It's more important to write a "personal response" to literature than engage with the content. There is nothing inherently inauthentic about research papers and English essays. But at present, we expend too much effort trying to get children to "live the writerly life" and "develop a lifelong love of reading." You're not going to get to any of those laudable goals without knowledge, skills, and competence.
Earlier this year, David Coleman, the principal architect of the widely adopted Common Core Standards, infamously told a group of educators, "As you grow up in this world, you realize people really don't give a shit about what you feel or what you think." His bluntness made me wince, but his impulse is correct. For every kid who has had his creative spark dimmed by "paint-by-numbers" writing instruction, there are almost certainly 10 more who never developed that creative spark because they grew up believing they can't write and never learned to adequately express themselves.
Nowhere is this more evident than in the way we teach reading and writing to some of our most vulnerable students.
Every day, for two hours a day, I led my young students through Reader's and Writer's Workshop.
It is the intoxicating power of words and our own stories, writing for an audience and making things happen in the world. I taught 5th grade at PS 277 in the South Bronx from several years.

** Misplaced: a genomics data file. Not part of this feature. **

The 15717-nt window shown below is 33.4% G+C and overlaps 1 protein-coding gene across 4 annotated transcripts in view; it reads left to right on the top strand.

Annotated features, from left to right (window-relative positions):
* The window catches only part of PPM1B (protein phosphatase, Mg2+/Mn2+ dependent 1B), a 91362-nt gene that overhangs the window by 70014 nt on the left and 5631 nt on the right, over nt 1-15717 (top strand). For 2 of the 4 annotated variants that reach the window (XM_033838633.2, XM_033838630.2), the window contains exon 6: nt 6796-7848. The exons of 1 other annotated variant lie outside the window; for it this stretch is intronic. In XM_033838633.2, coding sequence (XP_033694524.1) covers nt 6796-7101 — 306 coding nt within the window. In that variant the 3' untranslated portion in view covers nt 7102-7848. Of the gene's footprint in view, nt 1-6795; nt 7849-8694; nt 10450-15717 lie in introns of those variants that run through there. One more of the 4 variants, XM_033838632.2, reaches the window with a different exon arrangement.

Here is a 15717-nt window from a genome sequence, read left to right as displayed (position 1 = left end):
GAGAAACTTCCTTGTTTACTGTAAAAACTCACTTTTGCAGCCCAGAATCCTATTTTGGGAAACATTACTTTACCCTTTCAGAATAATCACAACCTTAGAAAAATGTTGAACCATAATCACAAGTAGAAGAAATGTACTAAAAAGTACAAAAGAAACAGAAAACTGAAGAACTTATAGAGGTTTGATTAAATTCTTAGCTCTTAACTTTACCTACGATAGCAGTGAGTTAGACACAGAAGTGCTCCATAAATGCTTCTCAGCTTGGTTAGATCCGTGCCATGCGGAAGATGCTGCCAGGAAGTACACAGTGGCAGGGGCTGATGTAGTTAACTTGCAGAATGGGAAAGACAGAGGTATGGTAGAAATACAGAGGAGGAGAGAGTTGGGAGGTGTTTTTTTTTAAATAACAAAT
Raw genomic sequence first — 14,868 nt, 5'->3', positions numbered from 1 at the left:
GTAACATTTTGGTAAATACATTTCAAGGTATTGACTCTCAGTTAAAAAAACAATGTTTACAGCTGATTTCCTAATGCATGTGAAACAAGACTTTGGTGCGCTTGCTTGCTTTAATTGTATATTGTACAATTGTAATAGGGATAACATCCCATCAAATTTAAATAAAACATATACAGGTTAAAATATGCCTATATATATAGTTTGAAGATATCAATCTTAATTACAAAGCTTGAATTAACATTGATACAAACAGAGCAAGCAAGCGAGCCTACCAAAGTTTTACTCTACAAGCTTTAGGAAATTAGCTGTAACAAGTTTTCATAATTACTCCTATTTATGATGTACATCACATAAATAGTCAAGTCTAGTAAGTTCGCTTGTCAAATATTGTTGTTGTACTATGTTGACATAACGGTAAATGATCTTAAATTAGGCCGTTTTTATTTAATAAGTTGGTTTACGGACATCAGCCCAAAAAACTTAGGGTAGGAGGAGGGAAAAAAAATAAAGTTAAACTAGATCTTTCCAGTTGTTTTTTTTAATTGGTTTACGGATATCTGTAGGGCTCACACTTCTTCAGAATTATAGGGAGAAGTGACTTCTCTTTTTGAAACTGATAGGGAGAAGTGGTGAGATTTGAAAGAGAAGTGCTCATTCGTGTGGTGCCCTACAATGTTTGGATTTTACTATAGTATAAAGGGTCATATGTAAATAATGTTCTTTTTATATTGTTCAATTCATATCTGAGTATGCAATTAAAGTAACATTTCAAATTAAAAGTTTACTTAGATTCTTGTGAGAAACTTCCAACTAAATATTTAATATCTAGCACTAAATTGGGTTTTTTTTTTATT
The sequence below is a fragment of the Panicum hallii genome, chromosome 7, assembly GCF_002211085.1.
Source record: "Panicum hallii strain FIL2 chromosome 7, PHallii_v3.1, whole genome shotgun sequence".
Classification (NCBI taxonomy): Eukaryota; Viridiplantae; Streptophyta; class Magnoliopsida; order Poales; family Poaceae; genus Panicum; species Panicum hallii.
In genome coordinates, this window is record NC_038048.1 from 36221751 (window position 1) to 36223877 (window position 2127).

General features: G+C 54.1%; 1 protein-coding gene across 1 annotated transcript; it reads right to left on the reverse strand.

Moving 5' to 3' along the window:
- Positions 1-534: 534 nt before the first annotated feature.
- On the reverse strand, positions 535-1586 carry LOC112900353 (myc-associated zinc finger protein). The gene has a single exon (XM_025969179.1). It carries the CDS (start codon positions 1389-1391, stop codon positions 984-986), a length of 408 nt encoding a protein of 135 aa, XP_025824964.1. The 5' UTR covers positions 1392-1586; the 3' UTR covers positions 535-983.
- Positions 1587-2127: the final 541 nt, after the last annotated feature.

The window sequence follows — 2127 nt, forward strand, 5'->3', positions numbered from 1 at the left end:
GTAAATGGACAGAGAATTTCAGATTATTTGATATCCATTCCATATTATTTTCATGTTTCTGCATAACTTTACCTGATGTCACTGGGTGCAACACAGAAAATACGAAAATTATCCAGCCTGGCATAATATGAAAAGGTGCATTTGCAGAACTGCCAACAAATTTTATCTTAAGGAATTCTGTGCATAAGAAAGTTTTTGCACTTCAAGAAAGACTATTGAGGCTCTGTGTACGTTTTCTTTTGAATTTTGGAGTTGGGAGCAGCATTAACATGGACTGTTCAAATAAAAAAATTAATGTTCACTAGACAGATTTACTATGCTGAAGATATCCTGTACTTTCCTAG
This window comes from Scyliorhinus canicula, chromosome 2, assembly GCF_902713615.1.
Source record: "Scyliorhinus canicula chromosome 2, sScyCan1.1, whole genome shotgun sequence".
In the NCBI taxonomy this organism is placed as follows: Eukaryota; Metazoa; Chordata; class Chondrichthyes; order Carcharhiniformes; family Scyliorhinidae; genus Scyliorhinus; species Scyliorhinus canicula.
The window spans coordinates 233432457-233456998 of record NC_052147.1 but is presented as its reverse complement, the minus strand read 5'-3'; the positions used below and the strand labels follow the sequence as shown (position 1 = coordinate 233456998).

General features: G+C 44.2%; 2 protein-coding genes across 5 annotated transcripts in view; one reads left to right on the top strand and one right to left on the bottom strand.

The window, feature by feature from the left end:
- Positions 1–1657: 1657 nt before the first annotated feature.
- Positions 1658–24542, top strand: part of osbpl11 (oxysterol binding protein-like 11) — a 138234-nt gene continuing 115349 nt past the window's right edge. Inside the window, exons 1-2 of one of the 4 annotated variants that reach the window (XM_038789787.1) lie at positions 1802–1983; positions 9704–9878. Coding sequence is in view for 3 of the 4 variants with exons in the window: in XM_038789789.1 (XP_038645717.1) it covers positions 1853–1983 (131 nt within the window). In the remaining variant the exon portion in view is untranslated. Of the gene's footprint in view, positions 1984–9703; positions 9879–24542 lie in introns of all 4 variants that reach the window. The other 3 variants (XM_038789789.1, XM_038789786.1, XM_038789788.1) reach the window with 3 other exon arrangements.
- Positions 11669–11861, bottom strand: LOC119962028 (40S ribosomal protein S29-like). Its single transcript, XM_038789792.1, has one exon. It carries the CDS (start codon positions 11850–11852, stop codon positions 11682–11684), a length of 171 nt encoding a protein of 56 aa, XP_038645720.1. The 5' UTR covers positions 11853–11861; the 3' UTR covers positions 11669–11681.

Like so many of our earnest and most deeply humane ideas about educating children in general, and poor, urban children in particular, this impulse toward authenticity is profoundly idealistic, seductive, and wrong. I used to damage children for a living with that idealism.
Sometimes it’s the stories and memories associated with it, other times it’s the inexplicable way that it shapes us when we have it on.
Certain pieces can endure the test of time and remain a staple in your wardrobe regardless of passing trends.
So what is it about dressing the body—another form of self-expression—that makes it different?
Perhaps it has something to do with the fact that fashion is often pigeonholed as fashion magazines and consumerism—which it can be—but it can also be a lot more nuanced.